Instead I prefer to prank, complain and criticize the company to ensure my “checks and balances” are in place. It can border on “biting the hand that feeds you,” but I’ll call it tough love. You don’t own me, bitch (sorry I’ve got an authority issue).

Today’s post, however, is to observe that Google’s brain seems to be developing a frontal lobe (the rather useless part of the brain where insanity and marketing occurs). I’ll be damned if Google isn’t using video (even the YouTube player to keep Salar “Little Superstar” Kamangar happy) in increasingly effective ways. (The marketer rubs little puppy’s tummy and says good boy, as he naively thinks he’s more evolved than a wonderfully blissful animal).

Parenthetically I literally laugh outloud every time I refer to the head of YouTube as “Little Superstar” because I’m aware it appears so completely inappropriate and racist. But I’ll trust you WVFF loyalts will know that if I really felt that way I’d suppress it incredibly well. I stereotype into only two segments: people who make me happy and people who suck away my will to live. Anyway Salar isn’t even Indian he’s Persian or Iraq, and frankly I don’t know the difference or care. I just needed something to use to “downsize” him, since my ego is threatened by him having the coolest job in the world. It was the same thing with Chad, but Chad was a much easier victim since he generally looked stoned.

I wonder if Chad and Samar ever went to Dubai together and ate sushi off of woman’s stomaches.

Okay back to the news. Google using YouTube shouldn’t surprise us at first glance, but put aside Google’s products and branding (it’s hard to do), and ask yourself a question. Do you see Google as a great marketing organization? Or put more succinctly, how well does it tap the advertising medium that feeds it? Right your reaction because I’m coming back to read ’em.

Google historically has done almost no advertising for itself. It kept quiet, muted PR, and rarely showed evidence of advertising/marketing competencies from an external view. Sure, you might credit YouTube took out a Superbowl ad years ago (side note: good luck finding it on YouTube). But I’m convinced that was not for viewers, but simply to sneak access to “Superbowl Buyer’s Man/Boy Club” to pitch well-funded brands on the merits of diverting TV dollars to web.

But now I’m seeing real signs of life. Google print ads with direct-response offers? A discount on Google ads and to encourage app purchases? Really? It’s like watching my son Grant suddenly blossuming academically and reading voraciously. I know I had nothing to do with it, but I’m proud of the double G’s. Sidenote 2: Did I ever tell you I had a clubhouse in my house that I named Google in the late 1970s? Note to self: get time machine, go to 1995 and squat domain name for your childhood clubhouse.

So now the engineering anthill is using video to engage customers and promote? How charming! Let’s review recent and cumulative examples.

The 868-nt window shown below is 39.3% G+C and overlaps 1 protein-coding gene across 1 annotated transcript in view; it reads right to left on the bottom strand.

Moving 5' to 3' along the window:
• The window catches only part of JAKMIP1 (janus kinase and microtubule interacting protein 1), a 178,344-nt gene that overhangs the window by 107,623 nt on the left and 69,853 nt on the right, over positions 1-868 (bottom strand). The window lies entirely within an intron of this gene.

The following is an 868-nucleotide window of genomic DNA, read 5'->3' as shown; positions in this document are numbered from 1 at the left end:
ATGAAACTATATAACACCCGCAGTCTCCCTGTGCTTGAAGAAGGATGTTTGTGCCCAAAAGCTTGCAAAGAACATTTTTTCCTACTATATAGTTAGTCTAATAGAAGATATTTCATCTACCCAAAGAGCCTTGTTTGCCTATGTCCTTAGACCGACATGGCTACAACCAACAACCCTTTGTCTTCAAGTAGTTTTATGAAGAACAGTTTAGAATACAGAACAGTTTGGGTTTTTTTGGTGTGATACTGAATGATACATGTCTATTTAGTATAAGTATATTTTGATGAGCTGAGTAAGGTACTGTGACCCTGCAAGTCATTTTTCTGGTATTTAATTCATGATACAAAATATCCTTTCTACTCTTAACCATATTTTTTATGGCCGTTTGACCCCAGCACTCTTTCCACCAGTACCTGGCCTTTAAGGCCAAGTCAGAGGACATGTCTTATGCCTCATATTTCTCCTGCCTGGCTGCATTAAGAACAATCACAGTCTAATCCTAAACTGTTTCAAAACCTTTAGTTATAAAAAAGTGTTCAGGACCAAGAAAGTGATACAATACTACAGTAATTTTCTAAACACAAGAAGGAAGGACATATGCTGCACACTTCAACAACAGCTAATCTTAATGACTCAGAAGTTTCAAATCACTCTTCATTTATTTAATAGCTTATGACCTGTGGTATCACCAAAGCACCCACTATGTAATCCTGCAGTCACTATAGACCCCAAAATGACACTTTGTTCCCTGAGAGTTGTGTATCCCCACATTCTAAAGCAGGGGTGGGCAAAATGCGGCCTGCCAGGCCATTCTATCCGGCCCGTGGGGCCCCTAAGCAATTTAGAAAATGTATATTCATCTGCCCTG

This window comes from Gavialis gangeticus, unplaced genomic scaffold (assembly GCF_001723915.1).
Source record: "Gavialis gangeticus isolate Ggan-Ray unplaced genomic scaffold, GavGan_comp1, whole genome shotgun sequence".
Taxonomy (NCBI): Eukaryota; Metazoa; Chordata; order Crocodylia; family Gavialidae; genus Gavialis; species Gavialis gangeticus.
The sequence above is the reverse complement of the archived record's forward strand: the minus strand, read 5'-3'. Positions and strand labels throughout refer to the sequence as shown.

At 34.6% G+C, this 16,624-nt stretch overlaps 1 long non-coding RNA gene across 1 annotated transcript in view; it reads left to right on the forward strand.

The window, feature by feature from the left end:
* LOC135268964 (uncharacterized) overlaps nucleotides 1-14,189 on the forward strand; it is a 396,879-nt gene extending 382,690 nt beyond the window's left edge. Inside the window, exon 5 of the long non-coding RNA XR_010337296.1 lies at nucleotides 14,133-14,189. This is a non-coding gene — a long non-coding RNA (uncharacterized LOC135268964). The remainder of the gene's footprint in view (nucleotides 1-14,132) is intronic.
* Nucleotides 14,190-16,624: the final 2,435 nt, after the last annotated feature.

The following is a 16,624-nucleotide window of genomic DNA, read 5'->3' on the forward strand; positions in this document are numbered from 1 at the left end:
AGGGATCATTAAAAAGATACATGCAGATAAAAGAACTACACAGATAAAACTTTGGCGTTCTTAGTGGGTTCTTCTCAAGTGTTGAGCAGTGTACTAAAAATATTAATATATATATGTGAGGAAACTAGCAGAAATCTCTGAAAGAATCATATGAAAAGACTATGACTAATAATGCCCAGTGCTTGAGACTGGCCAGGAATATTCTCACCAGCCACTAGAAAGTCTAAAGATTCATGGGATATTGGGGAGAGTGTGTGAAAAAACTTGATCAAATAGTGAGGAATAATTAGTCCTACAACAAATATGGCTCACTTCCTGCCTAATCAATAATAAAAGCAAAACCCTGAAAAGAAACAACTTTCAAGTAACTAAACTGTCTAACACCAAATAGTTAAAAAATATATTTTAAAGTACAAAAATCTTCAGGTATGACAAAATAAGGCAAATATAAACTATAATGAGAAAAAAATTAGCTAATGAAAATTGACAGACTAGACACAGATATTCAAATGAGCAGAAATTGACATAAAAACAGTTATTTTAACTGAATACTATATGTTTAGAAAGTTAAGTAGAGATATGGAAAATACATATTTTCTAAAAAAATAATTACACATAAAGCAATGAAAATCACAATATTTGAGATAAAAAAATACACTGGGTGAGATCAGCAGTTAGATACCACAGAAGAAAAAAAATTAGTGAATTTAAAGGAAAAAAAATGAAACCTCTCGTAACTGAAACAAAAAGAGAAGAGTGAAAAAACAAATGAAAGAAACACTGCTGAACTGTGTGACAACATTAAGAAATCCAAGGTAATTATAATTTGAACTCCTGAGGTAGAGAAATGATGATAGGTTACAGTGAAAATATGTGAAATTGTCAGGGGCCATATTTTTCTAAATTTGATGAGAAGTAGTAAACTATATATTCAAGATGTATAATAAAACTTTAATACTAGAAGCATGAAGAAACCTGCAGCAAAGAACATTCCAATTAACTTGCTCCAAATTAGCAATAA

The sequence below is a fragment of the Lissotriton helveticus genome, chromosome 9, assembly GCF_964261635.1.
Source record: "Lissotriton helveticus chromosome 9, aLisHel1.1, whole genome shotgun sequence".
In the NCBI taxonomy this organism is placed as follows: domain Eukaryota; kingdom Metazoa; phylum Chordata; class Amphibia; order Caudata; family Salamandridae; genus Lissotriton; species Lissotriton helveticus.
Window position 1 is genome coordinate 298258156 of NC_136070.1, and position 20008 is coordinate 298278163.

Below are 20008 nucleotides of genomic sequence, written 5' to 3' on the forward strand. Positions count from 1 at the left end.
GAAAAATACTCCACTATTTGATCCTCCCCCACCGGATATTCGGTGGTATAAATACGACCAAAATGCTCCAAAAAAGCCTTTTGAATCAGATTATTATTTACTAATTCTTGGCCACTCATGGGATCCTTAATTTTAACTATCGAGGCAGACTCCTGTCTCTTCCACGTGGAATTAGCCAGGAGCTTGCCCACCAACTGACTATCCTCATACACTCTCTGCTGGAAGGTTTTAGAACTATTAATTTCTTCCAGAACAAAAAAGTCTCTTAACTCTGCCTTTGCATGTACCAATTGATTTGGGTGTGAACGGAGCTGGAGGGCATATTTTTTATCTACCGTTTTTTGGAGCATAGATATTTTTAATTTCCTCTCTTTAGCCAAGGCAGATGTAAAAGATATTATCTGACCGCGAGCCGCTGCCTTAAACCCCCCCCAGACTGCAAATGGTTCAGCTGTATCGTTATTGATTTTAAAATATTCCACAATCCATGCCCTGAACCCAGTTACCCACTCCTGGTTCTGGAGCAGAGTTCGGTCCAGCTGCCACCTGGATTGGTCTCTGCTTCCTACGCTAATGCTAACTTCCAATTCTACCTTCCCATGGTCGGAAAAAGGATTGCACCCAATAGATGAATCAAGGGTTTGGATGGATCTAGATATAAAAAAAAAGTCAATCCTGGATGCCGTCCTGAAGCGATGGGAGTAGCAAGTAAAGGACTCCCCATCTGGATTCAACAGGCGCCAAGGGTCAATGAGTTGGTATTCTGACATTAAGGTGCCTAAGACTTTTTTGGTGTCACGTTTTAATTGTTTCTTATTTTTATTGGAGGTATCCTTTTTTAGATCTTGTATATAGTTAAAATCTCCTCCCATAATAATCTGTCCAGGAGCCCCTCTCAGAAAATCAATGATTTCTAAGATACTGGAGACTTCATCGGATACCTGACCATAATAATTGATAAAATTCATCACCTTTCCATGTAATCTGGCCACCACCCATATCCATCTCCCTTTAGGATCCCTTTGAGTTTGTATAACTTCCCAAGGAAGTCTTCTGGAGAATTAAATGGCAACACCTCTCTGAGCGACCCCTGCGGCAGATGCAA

1) Branded Entertainment: Today we see a “Google Doodle” (typically an illustration of the logo marking an event) taking video form. The typically clean/sparse homepage features not a small custom image, but an embedded player with a nicely done Charlie Chaplin homage.

2) Satire/Entertainment: On April Fool’s Day Google pulled its annual prank by rolling out advanced “Gmail Motion” via video. The new solution featured a typical Google product director’s awkward monotone, complemented by a model (Steve Buscemi) demonstrating how physical movements (thumbs up, waves) can be interpreted it into text. One might expect a collective drone if he/she concedes that it was a clever prank, but I liked it. Why? It wasn’t too far fetched, it was executed fairly well, and I interpreted it as a subtle diss on Apple and its self aggrandizing swipes, pinches, and three finger whatevers.

Steve Buscemi in the Gmail Motion prank video

3) Product Launch: Google is increasingly using video to promote and teach out new products (see “advanced gmail” video). Sure Google has been criticized for a somewhat dated approach to product marketing (and some “areas for improvement” in its design/test/launch). But the sheer number of new innovations have me increasing my daily time-share significantly, and I want a Google GPS, Android simulator on my iPhone, and a Google-search brain implant for “just in time” information.

4) Humor: I’m not kidding. You have to look hard, but there’s humor lurking in the hallways. It’s probably like a secret society afraid to draw attention to itself among fellow engineers. But there’s the humanized personification of Google auto-complete (Hiring Autocompleters) that was funnier than its view count would suggest. (Last minute update- I was searching for more examples before hitting post and I remembered I was part of “Demo Slam” to promote additional tools/solutions to a broader audience… now you’re going to think this whole post was motivated by that, and you can kiss my ass because I nearly forgot I did it.

5) Public Relations: Remember all the drama about privacy invasion resulting from Google Earth (buttcrack) and Google Street View pictures? This video that shows “behind the scenes” of Google’s streetview camera vehicle. It replaces the images in my head of a creepy zit-faced MIT intern driving a black van, snapping photos, and wearing no pants.

6) Education & Community: Google uses videos to support community, health education, public service and economic summit Davos whatever… but that’s so damned boring I don’t feel like writing about it.

7) There is No Seven. I just don’t like posts with six items. Actually seven is “reader’s choice.” What’d I miss?